Burning and Powdering, two problems when Hard Anodizing

Two process related problems when hard anodizing are burning and powdering.

The most common process when hard anodizing uses a high current density and a low temperature of the electrolyte. This will allow the balance between the formation and dissolution of the oxide layer to become difficult to maintain. This unbalance can lead to the two problems, Burning and Powdering.

Burning is described as an uneven growth and destruction of the oxide layer. The interface between the barrier layer and the aluminum is not smooth on a microscopic scale. Metallic aluminum extend as many small projections into the barrier layer.

These metallic needles, intermetallic phases, and/or other "impurities" transport the current easier than the aluminum oxide and give rise to a short circuit through the barrier layer in these pores. When the current density concentrates in these pores the temperature will rise at the bottom of the pores. When the voltage U is maintained constant, we have by Ohm’s Law:

U = R * I

In pores with impurities a drastic increase in current will be found, when the resistance R is zero. The temperature will rise because of the effect P = R * I*I. In pores without these impurities there will be a high resistance and only a small current will flow here.

In pores with low resistivity formation of oxide will increase dramatically. A thick oxide layer will be formed here and the temperature will increases due to Joule’s heat, which will lead to an increase in the rate of chemical dissolution. Hence the oxide layer will be non-uniform and in some places the electrolyte even attacks the underlying aluminum.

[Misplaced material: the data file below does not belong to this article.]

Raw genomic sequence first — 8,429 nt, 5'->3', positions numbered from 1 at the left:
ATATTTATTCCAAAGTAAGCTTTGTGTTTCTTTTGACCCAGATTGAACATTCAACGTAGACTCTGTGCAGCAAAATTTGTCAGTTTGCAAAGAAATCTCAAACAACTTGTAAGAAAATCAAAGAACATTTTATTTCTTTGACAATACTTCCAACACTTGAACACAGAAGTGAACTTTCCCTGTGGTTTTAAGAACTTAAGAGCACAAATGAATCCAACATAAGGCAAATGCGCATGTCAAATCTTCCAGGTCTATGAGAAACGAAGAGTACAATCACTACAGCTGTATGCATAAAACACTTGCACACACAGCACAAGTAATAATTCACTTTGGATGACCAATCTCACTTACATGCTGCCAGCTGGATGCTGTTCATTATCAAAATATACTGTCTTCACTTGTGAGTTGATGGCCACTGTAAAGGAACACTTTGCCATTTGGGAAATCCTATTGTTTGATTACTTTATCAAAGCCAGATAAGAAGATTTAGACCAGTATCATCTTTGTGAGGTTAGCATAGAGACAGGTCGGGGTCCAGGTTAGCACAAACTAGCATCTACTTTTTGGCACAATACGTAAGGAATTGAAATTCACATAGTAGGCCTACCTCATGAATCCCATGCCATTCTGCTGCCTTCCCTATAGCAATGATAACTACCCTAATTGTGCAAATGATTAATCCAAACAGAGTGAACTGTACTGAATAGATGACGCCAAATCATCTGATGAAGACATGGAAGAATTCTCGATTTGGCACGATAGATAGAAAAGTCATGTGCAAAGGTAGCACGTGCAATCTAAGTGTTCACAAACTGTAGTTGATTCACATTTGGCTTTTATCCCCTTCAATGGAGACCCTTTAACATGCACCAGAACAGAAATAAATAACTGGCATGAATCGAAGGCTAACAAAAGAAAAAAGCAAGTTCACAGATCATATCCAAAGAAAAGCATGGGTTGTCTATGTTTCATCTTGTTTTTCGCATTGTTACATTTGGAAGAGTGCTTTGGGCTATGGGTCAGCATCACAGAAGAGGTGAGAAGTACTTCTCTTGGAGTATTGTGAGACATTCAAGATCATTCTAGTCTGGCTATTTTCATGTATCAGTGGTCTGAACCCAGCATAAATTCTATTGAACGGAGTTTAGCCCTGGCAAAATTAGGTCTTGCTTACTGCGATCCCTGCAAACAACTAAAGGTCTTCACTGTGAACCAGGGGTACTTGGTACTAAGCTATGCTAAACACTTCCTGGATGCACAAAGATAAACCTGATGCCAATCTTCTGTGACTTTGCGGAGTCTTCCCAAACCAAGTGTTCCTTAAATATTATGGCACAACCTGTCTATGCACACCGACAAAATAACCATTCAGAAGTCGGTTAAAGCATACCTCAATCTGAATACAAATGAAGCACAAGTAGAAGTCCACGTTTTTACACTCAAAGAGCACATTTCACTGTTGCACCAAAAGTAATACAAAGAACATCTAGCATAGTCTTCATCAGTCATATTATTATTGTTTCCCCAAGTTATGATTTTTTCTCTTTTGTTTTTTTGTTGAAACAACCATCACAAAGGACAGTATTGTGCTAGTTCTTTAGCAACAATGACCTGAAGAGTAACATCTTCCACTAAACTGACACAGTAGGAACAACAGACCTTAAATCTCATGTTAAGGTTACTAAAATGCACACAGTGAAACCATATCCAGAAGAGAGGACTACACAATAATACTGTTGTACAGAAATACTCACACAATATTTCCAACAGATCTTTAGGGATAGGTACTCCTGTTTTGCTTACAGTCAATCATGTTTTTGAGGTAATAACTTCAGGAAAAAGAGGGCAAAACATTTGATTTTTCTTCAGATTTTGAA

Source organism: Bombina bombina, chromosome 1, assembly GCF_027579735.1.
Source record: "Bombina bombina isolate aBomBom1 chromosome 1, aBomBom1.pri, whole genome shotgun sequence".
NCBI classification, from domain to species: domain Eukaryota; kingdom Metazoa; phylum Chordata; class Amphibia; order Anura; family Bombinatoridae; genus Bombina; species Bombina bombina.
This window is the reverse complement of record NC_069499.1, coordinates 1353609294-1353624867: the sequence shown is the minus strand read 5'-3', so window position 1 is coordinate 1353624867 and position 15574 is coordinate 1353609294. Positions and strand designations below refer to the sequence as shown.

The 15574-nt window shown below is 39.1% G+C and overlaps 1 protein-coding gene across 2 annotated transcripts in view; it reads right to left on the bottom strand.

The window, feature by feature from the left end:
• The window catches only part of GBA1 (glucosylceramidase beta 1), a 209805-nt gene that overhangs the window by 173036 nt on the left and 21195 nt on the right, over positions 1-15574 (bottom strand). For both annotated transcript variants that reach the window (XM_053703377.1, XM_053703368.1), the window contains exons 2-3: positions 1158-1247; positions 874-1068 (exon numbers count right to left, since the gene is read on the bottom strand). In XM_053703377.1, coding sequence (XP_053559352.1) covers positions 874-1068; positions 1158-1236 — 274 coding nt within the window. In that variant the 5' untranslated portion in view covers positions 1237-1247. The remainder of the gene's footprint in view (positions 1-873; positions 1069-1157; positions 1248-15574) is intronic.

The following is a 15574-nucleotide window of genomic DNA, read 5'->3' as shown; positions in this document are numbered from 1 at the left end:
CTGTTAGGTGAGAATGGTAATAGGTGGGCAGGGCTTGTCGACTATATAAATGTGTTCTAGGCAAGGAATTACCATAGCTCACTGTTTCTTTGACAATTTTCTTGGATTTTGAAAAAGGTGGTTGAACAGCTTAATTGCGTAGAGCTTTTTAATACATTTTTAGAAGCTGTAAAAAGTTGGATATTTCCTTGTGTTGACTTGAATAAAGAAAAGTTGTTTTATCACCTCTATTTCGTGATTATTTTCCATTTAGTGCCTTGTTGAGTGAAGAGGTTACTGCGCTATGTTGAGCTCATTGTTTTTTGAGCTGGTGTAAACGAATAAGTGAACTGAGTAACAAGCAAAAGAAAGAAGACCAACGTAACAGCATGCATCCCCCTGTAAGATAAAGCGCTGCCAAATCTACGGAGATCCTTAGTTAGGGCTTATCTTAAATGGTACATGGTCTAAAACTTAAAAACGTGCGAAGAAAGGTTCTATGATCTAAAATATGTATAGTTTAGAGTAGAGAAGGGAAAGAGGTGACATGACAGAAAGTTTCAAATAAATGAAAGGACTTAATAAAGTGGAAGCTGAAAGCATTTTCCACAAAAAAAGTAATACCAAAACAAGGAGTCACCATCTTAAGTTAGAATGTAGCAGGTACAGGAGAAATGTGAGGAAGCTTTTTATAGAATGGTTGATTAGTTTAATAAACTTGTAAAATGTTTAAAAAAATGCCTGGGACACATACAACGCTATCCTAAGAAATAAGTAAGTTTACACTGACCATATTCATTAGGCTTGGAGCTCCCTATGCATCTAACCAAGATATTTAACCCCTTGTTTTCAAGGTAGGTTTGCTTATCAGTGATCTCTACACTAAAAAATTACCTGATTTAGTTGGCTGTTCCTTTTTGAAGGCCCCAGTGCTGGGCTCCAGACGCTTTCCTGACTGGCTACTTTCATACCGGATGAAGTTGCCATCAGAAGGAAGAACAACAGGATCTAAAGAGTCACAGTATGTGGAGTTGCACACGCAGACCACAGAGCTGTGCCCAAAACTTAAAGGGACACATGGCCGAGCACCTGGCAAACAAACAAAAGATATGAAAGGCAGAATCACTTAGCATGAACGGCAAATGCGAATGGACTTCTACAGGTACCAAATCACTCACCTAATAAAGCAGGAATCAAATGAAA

To avoid burning the current density should be low. Hereby the chemical dissolution reaction will be able to dissolve irregularities in the barrier layer and a uniform oxide layer will be created during the anodizing process.

However, lower current density means lower formation rate of the oxide, and hereby a longer anodizing time to obtain a certain thickness of the oxide layer.

Powdering appears as a consequence of this prolonged treatment time. The acidic electrolyte will dissolve the aluminum oxide. Since the chemical dissolution is independent of the electrical field the attack on the oxide will happen everywhere on the surface, contrary to burning which is limited to certain areas.

This powdering effect is due to a combination of long anodizing time and a high concentration of the electrolyte. It can be prevented if a high current density can be applied and the concentration and temperature can be kept low.

So therefore to prevent burning it is advisable to

  • Decrease the current density
  • Increase the temperature of the electrolyte
  • Increase the concentration of the electrolyte

and to prevent powdering it is advisable to

  • Increase the current density
  • Decrease the temperature of the electrolyte
  • Decrease the concentration of the electrolyte

If these criteria are compared, it is seen that in order to prevent burning, powdering will be favoured and vice verse. By pulse anodizing both of these two phenomena can be reduced, see an earlier post, and at the same time it will be possible to form a thick and dense oxide layer.

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